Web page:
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  3. I think minor facial fixes are ok. I don't like the all smooth, looks like mannequin. I have friends that do all of their photos that way, if their clients like that look, then they will go with it. I prefer a more natural look. That being said, I did smooth my grand daughters skin at her six week shoot, as the baby acne was distracting.

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  4. I think you did the right thing. If I were shooting for clients I would ask before hand when discussing the shoot. Letting them know how you work and clarifying expectations up front should help eliminate any akwardness.

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  5. Personally, I love crumbs and crusty faces! :) Usually when I'm taking pictures of someone else's kids, they're pretty spiffed up, but I do mention something about blemishes when I go over my workflow. I obviously tell them the turn around prior to the session, but I review it when we're done. I might say something like, "so it will be about 2 weeks for me to edit all of the pictures and get the disc to you. I'll do a color and back and white version of each and I can touch up any red marks if you'd like. . . something like that. Usually, if there's a scrape or something really obvious, the mom is all over me asking if I can photoshop it. LOL I do think it's good not to assume and I agree that you should never remove anything that they were born with. Love the pic!
    p.s. my son has a similar condition with his eyes!

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  6. I pretty much agree with leaving blemishes if they help tell the story. I actually think it is okay to leave them, because life isn't perfect and why edit out every imperfection pretending it is? But now that I'm shooting professionally, I know that everyone wants to look their best and expects it to translate on camera, so I do edit faces. But VERY subtley. I want the picture to speak for itself, not the edits. If that means leaving unwhitened teeth or some wrinkles, then I do, because I dislike the unnatural look. I don't think it is insulting to edit out imperfections, but today's photography makes me feel so ugly half the time because of the PhotoShopped look. I say to a degree edit faces, but still leave the integrity of their face in tact:)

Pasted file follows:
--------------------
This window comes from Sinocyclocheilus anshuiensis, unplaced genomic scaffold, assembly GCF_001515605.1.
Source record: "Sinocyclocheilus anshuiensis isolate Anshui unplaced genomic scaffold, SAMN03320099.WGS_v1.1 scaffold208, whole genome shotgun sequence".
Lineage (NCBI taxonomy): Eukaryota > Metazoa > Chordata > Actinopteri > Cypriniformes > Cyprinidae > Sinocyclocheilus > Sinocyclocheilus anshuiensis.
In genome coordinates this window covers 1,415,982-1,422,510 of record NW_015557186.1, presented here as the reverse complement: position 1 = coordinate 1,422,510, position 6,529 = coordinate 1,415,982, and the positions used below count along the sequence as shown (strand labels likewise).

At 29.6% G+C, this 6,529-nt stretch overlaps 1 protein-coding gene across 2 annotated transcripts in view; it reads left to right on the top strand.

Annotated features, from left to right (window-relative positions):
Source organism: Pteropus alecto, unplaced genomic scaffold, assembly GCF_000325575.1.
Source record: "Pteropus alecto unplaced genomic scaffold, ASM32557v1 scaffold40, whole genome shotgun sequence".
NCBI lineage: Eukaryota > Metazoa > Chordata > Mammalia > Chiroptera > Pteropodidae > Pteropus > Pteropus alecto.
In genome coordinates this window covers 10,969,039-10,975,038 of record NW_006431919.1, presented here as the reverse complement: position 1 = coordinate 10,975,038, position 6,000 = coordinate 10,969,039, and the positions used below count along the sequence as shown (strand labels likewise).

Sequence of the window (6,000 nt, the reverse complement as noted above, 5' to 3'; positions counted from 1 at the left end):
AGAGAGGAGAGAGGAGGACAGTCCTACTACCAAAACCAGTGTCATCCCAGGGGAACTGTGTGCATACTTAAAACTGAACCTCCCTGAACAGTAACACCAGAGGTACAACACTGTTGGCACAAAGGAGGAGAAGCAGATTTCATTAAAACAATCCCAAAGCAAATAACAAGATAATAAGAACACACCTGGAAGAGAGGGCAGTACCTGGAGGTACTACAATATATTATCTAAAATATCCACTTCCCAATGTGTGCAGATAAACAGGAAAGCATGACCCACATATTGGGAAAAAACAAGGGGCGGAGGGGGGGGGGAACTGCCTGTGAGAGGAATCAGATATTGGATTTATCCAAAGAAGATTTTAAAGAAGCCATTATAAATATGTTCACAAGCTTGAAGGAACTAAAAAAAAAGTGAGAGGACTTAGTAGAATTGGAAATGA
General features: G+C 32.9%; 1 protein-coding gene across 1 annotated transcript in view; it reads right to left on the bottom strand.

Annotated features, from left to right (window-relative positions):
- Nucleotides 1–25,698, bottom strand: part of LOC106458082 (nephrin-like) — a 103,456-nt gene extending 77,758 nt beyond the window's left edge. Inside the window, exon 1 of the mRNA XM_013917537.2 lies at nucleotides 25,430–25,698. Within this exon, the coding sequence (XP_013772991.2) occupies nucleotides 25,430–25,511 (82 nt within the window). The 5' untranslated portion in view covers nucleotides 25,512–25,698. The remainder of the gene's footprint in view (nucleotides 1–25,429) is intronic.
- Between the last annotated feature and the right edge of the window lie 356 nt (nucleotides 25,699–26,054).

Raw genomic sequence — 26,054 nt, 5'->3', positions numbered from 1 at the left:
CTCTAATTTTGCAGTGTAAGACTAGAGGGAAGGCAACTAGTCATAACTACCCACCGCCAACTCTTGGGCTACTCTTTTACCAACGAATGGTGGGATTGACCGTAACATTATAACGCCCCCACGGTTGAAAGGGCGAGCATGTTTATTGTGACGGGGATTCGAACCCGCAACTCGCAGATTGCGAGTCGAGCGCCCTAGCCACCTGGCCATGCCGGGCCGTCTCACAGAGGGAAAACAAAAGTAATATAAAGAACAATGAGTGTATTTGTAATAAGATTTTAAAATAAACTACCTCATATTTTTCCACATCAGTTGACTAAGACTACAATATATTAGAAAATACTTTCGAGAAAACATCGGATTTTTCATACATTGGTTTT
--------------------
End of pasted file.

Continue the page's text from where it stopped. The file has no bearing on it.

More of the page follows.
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  7. I usually remove small blemishes (no birth/beauty marks or freckles) without asking but I have only done photo's for my own family.

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  8. I think, if one of my children had like, a scratch or scab on their face, I would want it edited out for sure :) But glad that you put so much thought into the details :)

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  9. Great thing to discuss. I have been thinking about dedicating a post to this too. With everyone my belief is that if it's something that won't be there in a week- then remove it. If it is something that would take surgery to remove or change- it stays. Then with kids- I just cringe when I see over airbrushed kids. They have near perfect skin already, they don't need to look like a doll. With my kids I might smooth out a little dry skin patch that would detract from the overall image- and only because I made a huge print for my mom once & I didn't look at every inch of the faces in full size before printing. When I got it all larger than life, my daughter had dry lips & my mom complained that she looked like she had eaten a cookie or something. So I now do a very light hand to them & only if needed. But they are kids- it's not like they have large pores, acne or wrinkles- they don't need it.

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  10. I love this photo of your friend with your adorable little girl. What wonderful curls!

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  11. Such a tender moment .. I love this post, as you know I am starting out as a photographer and mainly I photograph little ones .. I have to say I don't edit them much in terms of touch up, I had a 2 month old the other day who had quite a few spots on his cheek as well as some scratches which yes I did take off.

    My friend had photographs of her daughter and they got rid of her birth/strawberry mark which I think is wrong personally I wouldn't do that because that is part of who they are.